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A Man of Great Principles
By Todd Levin

Bill Cobb was a redneck son of a bitch. He was also my first landlord, in my first apartment, and meeting him marked my first lesson in learning how surprisingly rewarding it can be to shrug off responsibilities until the very last minute.

I think I've always had a lot of ambition, but I've never really been much of a go-getter. A lot of people mistakenly believe there is no difference between being ambitious and being a go-getter, but there is. Here's an example. A go-getter is that teenager with a part-time, after-school job at Hot Topic or The Mayor of Pretzelville or some other soul-chipping shopping mall kiosk, where he swallows his pride to sock away enough money for a used Hyundai. An ambitious person will slave away at the very same part-time, after-school job, perhaps even for that very same Hyundai, but then he'll get distracted and squander all of his money on the world's largest Nestlé Crunch Bar. I remember reading a story about a man in Germany who placed an ad in a local paper, seeking someone to murder him and then eat him. The guy who placed that ad was extremely ambitious. And the guy who answered it? He was a real go-getter.

At my small town college the off-campus housing was very limited, which meant the go-getters got bragging rights on all the great apartments while the ambitious-yet-lazy people, like myself, were saddled with the dregs. But who cares, because the shitty apartments come with all the great anecdotes. Think about it: when someone tells you how they lucked into a cheap, rent-controlled apartment in the West Village with a working fireplace, located above a delicious free pie shop and kissing booth, you don't want to hear the story, mostly because all you can think about is how much you hate them and their good fortune. But when someone tells you they found a family of possum living in their ventilation system and their horrible landlord insisted on removing their rotted corpses with a plastic shopping bag and a Rubbermaid spatula, suddenly you're all ears.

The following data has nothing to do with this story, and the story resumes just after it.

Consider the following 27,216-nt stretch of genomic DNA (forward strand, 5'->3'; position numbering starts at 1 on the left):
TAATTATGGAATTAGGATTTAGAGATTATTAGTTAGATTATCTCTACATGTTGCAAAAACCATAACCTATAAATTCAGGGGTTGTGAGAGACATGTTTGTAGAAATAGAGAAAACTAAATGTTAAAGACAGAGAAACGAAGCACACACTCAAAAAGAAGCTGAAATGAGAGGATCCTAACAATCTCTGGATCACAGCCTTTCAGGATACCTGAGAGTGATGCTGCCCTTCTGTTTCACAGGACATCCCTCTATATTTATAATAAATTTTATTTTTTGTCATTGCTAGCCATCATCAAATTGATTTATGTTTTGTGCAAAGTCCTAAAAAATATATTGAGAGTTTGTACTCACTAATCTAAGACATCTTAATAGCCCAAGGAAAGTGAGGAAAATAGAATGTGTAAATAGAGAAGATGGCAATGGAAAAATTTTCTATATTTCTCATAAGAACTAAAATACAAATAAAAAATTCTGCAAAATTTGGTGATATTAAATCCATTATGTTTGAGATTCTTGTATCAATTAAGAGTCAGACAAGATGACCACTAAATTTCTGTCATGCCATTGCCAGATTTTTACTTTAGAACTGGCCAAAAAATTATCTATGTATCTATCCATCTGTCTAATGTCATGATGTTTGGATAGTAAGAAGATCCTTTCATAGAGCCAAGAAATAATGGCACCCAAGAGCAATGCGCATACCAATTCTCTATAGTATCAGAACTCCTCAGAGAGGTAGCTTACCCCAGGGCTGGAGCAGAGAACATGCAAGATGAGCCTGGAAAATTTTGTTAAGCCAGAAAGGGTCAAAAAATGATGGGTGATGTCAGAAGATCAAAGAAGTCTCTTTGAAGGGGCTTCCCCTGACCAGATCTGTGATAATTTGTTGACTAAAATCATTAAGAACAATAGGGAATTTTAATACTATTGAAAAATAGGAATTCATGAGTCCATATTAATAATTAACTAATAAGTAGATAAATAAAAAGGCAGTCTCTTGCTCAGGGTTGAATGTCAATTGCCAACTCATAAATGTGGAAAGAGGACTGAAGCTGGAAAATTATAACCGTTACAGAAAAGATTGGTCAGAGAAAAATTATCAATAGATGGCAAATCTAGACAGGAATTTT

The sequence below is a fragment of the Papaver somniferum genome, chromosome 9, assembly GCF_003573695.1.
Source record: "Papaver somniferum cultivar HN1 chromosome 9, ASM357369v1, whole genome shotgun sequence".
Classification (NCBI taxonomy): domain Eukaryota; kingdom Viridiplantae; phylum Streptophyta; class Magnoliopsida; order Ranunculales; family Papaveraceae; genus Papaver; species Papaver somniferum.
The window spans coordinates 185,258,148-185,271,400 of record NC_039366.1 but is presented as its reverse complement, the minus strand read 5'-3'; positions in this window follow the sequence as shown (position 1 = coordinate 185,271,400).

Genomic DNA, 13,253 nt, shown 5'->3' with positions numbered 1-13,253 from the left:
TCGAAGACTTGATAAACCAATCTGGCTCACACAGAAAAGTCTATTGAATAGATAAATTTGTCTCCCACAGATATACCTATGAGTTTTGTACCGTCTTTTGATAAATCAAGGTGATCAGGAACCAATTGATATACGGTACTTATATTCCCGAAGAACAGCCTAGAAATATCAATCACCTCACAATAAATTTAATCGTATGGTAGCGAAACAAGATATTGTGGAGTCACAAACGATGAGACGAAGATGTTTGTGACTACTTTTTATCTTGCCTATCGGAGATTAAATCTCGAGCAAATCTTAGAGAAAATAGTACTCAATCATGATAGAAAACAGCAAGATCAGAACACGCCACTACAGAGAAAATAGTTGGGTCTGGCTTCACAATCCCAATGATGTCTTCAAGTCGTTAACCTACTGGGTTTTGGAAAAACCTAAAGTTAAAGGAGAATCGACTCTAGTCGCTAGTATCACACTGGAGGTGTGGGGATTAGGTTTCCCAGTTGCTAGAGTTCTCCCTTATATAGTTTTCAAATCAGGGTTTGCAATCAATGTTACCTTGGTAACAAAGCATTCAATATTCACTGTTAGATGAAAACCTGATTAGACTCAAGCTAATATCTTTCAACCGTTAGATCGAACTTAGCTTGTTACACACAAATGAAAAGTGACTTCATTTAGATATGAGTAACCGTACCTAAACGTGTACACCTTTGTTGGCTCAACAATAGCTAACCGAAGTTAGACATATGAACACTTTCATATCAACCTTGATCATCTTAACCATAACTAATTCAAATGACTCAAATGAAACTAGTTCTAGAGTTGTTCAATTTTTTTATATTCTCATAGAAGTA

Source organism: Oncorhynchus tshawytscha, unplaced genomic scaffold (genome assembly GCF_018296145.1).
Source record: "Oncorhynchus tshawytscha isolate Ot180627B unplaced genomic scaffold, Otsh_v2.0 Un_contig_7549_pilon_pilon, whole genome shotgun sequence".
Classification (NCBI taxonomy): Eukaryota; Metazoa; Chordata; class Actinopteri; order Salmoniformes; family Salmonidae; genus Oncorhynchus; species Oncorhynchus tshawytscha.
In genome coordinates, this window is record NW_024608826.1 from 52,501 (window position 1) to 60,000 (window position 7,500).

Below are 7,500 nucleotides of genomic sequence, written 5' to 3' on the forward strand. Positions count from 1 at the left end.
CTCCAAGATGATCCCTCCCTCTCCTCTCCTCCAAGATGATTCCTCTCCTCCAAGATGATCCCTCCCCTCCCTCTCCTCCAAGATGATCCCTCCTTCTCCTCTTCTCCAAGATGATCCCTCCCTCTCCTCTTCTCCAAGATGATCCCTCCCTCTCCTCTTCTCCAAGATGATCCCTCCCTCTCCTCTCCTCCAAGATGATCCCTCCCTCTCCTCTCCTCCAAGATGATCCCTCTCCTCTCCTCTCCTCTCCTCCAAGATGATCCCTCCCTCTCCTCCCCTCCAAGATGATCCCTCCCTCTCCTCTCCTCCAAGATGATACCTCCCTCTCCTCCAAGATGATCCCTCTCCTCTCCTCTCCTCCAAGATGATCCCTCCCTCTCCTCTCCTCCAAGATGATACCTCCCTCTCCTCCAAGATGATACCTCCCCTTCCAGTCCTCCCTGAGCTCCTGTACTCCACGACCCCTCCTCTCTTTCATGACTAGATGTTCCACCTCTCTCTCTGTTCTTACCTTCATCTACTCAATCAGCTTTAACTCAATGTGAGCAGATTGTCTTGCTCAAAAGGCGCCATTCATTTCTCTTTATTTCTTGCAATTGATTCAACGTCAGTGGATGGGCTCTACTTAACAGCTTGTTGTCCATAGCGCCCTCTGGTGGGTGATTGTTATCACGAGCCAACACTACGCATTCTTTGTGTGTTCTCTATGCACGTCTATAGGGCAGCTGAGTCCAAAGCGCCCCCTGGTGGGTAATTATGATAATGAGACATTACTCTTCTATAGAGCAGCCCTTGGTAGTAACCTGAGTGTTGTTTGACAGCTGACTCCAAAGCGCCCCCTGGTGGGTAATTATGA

By the time my friends and I finally got around to hunting for living arrangements, most of the apartments still available were either several miles from campus, or built over Indian burial grounds. The ads for these places were pathetic, as they tried to compensate for their egregious shortcomings with impossibly Pollyanna sentiments. The ads would include statements like, "No windows. Perfect for Draculas!" or "Great neighborhood. Almost no one is old enough to remember the child murderer who used to terrorize this block." Some of the apartments had even less to recommend, but that didn't stop the crooked landlords from trying. For instance, an ad for one place we looked at just said, "Toilet!!!" followed by three exclamation points, without bothering to qualify the subject.

Finally, after a dismal search, we found a place that wasn't prohibitively far from campus and, more importantly, its ad was refreshingly free of bullshit. This is how we met Bill Cobb. Bill was a wiry little guy, maybe in his late 30s, though it was hard to tell as most of his face was hidden behind a full, ginger-colored beard. His eyes were intensely blue, and danced around in the sockets like a couple of tabs of ecstasy. And he greeted us with a beer in one hand, and a cigarette in the other. We'd learn much later that the presence of these items was not a coincidence - they were Bill's permanent accessories, and were sometimes worn in combination with a handgun tucked into the waistband of his blue jeans on what I suppose was Bill's version of "casual Fridays."

Not surprisingly, the apartment was a dump -- a ground-level add-on with construction paper walls, attached to the back of Bill's residence, where he lived with his wife and three young daughters. As Bill walked us through the apartment, he spoke very little, motioning with his cigarette to a sink or the Salvation Army couch that came with the place, whether we wanted it or not. And, after our quick tour was complete, Bill tugged at his beer and said only this: "I'll be honest. You guys seem like a decent bunch of shits. So if you want the place it's yours." I loved this man. He made me hold his beer while he co-signed the lease.

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